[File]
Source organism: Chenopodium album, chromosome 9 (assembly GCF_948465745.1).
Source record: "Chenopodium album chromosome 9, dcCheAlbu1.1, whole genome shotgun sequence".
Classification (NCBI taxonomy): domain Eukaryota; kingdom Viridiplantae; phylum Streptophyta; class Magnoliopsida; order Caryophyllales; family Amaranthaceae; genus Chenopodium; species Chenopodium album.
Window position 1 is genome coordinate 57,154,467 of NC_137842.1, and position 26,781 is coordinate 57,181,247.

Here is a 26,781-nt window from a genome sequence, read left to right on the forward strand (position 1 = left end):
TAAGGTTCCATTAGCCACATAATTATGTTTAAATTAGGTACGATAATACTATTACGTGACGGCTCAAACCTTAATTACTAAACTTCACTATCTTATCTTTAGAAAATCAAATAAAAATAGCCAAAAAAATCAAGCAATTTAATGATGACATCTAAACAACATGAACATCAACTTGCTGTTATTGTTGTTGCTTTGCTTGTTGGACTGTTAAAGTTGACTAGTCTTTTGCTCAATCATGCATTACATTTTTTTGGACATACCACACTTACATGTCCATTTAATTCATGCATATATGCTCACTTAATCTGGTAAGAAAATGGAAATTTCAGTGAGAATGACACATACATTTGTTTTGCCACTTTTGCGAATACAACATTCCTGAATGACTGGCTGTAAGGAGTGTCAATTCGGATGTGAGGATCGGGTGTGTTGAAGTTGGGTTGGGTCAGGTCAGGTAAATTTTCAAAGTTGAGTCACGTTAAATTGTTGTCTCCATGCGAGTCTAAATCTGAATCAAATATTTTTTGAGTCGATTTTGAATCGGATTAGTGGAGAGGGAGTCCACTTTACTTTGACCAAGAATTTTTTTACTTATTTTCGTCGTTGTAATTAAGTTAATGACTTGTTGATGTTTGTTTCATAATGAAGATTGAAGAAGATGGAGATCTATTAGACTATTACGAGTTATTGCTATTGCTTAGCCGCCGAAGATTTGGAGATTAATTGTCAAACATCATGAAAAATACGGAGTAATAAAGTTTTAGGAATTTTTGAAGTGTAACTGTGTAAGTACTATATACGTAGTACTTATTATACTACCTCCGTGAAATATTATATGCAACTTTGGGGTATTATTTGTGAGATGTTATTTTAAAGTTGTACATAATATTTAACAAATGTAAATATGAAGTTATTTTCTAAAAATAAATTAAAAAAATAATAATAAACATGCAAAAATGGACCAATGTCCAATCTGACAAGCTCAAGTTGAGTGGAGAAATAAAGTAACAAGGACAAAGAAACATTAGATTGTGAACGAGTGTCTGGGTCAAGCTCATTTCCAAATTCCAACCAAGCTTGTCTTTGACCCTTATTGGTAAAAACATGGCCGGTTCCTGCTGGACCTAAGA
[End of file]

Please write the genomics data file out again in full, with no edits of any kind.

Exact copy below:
Source organism: Chenopodium album, chromosome 9 (assembly GCF_948465745.1).
Source record: "Chenopodium album chromosome 9, dcCheAlbu1.1, whole genome shotgun sequence".
Classification (NCBI taxonomy): domain Eukaryota; kingdom Viridiplantae; phylum Streptophyta; class Magnoliopsida; order Caryophyllales; family Amaranthaceae; genus Chenopodium; species Chenopodium album.
Window position 1 is genome coordinate 57,154,467 of NC_137842.1, and position 26,781 is coordinate 57,181,247.

Here is a 26,781-nt window from a genome sequence, read left to right on the forward strand (position 1 = left end):
TAAGGTTCCATTAGCCACATAATTATGTTTAAATTAGGTACGATAATACTATTACGTGACGGCTCAAACCTTAATTACTAAACTTCACTATCTTATCTTTAGAAAATCAAATAAAAATAGCCAAAAAAATCAAGCAATTTAATGATGACATCTAAACAACATGAACATCAACTTGCTGTTATTGTTGTTGCTTTGCTTGTTGGACTGTTAAAGTTGACTAGTCTTTTGCTCAATCATGCATTACATTTTTTTGGACATACCACACTTACATGTCCATTTAATTCATGCATATATGCTCACTTAATCTGGTAAGAAAATGGAAATTTCAGTGAGAATGACACATACATTTGTTTTGCCACTTTTGCGAATACAACATTCCTGAATGACTGGCTGTAAGGAGTGTCAATTCGGATGTGAGGATCGGGTGTGTTGAAGTTGGGTTGGGTCAGGTCAGGTAAATTTTCAAAGTTGAGTCACGTTAAATTGTTGTCTCCATGCGAGTCTAAATCTGAATCAAATATTTTTTGAGTCGATTTTGAATCGGATTAGTGGAGAGGGAGTCCACTTTACTTTGACCAAGAATTTTTTTACTTATTTTCGTCGTTGTAATTAAGTTAATGACTTGTTGATGTTTGTTTCATAATGAAGATTGAAGAAGATGGAGATCTATTAGACTATTACGAGTTATTGCTATTGCTTAGCCGCCGAAGATTTGGAGATTAATTGTCAAACATCATGAAAAATACGGAGTAATAAAGTTTTAGGAATTTTTGAAGTGTAACTGTGTAAGTACTATATACGTAGTACTTATTATACTACCTCCGTGAAATATTATATGCAACTTTGGGGTATTATTTGTGAGATGTTATTTTAAAGTTGTACATAATATTTAACAAATGTAAATATGAAGTTATTTTCTAAAAATAAATTAAAAAAATAATAATAAACATGCAAAAATGGACCAATGTCCAATCTGACAAGCTCAAGTTGAGTGGAGAAATAAAGTAACAAGGACAAAGAAACATTAGATTGTGAACGAGTGTCTGGGTCAAGCTCATTTCCAAATTCCAACCAAGCTTGTCTTTGACCCTTATTGGTAAAAACATGGCCGGTTCCTGCTGGACCTAAGA